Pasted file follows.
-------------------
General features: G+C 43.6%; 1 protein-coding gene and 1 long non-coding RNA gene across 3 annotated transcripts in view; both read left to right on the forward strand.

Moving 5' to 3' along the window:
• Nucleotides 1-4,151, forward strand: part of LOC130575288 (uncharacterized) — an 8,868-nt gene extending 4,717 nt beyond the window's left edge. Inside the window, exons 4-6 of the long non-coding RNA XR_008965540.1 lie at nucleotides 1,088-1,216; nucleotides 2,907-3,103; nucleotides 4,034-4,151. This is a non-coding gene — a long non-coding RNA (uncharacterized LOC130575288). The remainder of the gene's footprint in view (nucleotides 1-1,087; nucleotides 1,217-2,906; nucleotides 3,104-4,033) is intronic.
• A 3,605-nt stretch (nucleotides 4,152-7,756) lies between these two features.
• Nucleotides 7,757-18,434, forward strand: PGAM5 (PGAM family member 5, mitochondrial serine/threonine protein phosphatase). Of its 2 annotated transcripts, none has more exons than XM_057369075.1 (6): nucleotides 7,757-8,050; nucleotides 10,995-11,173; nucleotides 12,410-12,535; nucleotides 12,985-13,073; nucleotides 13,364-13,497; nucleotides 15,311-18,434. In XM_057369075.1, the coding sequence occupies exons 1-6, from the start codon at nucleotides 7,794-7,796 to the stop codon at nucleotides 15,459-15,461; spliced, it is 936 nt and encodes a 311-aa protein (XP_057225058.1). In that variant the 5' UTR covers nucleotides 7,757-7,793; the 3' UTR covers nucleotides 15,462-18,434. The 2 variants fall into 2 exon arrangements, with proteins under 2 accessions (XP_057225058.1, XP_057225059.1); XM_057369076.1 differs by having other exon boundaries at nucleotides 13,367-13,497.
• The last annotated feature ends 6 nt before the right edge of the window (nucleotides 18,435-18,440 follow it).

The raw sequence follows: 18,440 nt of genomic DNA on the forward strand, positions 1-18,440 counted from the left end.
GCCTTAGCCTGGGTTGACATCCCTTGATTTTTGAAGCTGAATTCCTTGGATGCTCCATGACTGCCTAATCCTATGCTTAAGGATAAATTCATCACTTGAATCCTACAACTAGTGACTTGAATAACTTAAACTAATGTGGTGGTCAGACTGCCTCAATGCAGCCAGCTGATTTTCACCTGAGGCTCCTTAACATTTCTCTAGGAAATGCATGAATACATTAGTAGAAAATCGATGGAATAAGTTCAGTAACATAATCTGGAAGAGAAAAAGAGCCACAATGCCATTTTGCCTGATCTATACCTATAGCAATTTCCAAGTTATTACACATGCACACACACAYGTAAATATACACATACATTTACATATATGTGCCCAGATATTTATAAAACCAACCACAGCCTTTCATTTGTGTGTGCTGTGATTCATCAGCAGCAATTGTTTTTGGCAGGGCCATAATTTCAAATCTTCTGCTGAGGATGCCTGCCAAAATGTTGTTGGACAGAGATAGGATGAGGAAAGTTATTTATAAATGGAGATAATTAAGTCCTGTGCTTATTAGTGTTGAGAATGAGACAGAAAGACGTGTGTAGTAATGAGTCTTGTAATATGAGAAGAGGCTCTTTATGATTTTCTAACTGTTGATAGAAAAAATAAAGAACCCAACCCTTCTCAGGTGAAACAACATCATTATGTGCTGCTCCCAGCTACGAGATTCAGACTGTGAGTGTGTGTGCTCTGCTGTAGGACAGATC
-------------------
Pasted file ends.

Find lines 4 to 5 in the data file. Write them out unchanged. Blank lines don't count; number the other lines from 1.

• A 3,605-nt stretch (nucleotides 4,152-7,756) lies between these two features.
• Nucleotides 7,757-18,434, forward strand: PGAM5 (PGAM family member 5, mitochondrial serine/threonine protein phosphatase). Of its 2 annotated transcripts, none has more exons than XM_057369075.1 (6): nucleotides 7,757-8,050; nucleotides 10,995-11,173; nucleotides 12,410-12,535; nucleotides 12,985-13,073; nucleotides 13,364-13,497; nucleotides 15,311-18,434. In XM_057369075.1, the coding sequence occupies exons 1-6, from the start codon at nucleotides 7,794-7,796 to the stop codon at nucleotides 15,459-15,461; spliced, it is 936 nt and encodes a 311-aa protein (XP_057225058.1). In that variant the 5' UTR covers nucleotides 7,757-7,793; the 3' UTR covers nucleotides 15,462-18,434. The 2 variants fall into 2 exon arrangements, with proteins under 2 accessions (XP_057225058.1, XP_057225059.1); XM_057369076.1 differs by having other exon boundaries at nucleotides 13,367-13,497.